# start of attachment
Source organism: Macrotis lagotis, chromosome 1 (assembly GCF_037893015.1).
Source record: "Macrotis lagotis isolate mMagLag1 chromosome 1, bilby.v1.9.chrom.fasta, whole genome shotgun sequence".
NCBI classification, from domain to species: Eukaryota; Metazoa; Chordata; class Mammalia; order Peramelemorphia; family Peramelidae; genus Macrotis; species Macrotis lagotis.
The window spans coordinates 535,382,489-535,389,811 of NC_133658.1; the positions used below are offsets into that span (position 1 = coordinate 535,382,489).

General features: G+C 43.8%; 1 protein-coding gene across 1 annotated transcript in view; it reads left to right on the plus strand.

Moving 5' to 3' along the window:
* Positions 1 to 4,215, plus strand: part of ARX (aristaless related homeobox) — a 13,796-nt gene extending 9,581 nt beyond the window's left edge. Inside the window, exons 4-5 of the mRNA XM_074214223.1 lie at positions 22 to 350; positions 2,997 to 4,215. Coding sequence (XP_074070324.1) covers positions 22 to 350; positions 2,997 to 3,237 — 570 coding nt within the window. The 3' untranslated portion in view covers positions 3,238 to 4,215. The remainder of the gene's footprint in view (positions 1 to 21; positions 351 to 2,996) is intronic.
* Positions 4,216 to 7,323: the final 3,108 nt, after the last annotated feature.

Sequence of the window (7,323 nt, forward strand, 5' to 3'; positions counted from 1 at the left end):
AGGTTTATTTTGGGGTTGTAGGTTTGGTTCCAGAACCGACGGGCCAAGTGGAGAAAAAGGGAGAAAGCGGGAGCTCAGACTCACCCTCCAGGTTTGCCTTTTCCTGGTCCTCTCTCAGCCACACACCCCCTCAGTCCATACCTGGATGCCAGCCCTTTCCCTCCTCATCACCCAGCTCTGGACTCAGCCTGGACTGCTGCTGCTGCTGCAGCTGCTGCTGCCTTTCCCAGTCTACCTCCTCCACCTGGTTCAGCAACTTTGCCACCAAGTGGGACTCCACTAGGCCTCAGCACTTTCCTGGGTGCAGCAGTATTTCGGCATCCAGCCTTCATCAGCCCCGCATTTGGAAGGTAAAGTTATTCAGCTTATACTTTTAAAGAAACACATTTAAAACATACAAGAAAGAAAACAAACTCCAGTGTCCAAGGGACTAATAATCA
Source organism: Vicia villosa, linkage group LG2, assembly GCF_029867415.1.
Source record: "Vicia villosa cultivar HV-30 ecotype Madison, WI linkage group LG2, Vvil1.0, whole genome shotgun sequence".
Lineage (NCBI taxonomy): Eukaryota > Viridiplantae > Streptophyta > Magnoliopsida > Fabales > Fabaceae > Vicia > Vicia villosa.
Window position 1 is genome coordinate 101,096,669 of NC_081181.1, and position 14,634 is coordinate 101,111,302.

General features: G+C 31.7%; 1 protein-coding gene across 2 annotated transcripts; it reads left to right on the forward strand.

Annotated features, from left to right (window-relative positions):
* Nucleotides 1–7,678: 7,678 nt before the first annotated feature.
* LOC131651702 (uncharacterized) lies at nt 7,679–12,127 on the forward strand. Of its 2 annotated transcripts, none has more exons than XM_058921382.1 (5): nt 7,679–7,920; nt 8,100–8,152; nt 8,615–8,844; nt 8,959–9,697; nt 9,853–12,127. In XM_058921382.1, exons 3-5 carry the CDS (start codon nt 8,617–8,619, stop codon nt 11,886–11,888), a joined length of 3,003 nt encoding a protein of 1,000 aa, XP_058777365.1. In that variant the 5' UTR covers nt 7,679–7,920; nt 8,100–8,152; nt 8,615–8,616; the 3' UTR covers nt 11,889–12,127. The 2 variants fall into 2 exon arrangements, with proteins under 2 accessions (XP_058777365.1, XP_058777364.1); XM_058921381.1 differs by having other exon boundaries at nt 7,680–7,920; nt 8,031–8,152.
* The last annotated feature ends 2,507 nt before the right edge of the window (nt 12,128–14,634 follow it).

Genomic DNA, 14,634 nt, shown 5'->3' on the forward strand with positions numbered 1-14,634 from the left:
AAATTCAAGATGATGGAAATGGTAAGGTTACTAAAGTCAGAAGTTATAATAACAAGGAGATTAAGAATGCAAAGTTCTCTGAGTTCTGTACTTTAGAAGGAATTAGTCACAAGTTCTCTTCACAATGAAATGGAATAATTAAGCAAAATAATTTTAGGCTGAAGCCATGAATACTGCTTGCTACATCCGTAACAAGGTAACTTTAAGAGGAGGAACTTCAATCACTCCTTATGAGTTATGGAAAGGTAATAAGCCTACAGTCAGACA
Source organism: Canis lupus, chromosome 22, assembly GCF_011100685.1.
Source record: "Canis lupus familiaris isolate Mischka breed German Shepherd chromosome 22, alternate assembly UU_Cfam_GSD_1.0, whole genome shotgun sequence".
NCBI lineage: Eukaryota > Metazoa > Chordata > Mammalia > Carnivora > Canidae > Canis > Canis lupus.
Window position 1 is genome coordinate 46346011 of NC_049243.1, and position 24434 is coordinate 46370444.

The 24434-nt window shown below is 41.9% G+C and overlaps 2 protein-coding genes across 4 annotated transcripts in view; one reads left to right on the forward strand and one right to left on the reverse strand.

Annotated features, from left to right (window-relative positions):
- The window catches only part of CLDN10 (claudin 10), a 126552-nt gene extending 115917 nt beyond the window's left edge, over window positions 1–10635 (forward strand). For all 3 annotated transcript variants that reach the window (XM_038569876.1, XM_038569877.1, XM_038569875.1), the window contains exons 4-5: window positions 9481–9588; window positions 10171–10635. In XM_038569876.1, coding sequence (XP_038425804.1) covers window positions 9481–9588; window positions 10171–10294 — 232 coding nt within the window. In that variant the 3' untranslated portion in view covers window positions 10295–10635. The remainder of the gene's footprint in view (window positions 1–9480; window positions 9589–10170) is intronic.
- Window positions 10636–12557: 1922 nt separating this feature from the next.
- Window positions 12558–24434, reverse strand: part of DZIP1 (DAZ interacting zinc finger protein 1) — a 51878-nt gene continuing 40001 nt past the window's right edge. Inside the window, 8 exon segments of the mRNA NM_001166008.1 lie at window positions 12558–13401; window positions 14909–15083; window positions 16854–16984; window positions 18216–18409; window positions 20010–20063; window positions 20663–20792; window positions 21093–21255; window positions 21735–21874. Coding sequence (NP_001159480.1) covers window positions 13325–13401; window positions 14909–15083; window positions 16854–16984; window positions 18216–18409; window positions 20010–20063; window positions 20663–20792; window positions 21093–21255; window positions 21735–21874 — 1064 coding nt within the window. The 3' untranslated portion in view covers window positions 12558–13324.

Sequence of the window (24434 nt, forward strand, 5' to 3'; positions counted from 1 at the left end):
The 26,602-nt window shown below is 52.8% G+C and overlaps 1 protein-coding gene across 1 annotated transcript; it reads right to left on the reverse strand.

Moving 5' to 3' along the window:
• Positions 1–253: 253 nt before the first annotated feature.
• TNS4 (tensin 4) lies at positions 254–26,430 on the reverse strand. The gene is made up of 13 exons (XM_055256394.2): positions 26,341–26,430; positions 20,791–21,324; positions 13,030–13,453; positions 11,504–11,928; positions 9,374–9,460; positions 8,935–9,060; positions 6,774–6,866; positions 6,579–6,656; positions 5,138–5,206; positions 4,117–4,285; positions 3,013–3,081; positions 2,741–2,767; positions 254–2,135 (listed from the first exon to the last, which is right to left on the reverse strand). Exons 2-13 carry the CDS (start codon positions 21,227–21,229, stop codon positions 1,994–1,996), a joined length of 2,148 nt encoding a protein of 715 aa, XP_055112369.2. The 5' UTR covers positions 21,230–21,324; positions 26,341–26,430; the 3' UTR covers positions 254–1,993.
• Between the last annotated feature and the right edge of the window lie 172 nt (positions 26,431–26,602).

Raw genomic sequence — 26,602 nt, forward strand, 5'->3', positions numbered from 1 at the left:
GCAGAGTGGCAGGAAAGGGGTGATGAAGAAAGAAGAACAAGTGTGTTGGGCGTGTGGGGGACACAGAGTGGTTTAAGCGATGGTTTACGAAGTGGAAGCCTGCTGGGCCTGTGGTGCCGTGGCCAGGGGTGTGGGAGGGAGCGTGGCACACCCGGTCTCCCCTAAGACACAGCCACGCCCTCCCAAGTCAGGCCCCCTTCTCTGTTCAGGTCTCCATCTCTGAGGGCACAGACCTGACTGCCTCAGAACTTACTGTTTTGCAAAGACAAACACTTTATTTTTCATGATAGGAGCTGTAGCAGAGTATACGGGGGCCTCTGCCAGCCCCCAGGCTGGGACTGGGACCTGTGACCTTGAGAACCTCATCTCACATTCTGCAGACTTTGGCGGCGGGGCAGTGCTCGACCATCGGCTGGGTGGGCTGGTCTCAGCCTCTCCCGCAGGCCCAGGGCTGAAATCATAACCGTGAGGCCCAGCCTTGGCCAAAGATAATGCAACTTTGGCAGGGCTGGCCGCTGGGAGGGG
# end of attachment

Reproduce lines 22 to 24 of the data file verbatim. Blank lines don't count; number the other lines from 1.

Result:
Source organism: Canis lupus, chromosome 22, assembly GCF_011100685.1.
Source record: "Canis lupus familiaris isolate Mischka breed German Shepherd chromosome 22, alternate assembly UU_Cfam_GSD_1.0, whole genome shotgun sequence".
NCBI lineage: Eukaryota > Metazoa > Chordata > Mammalia > Carnivora > Canidae > Canis > Canis lupus.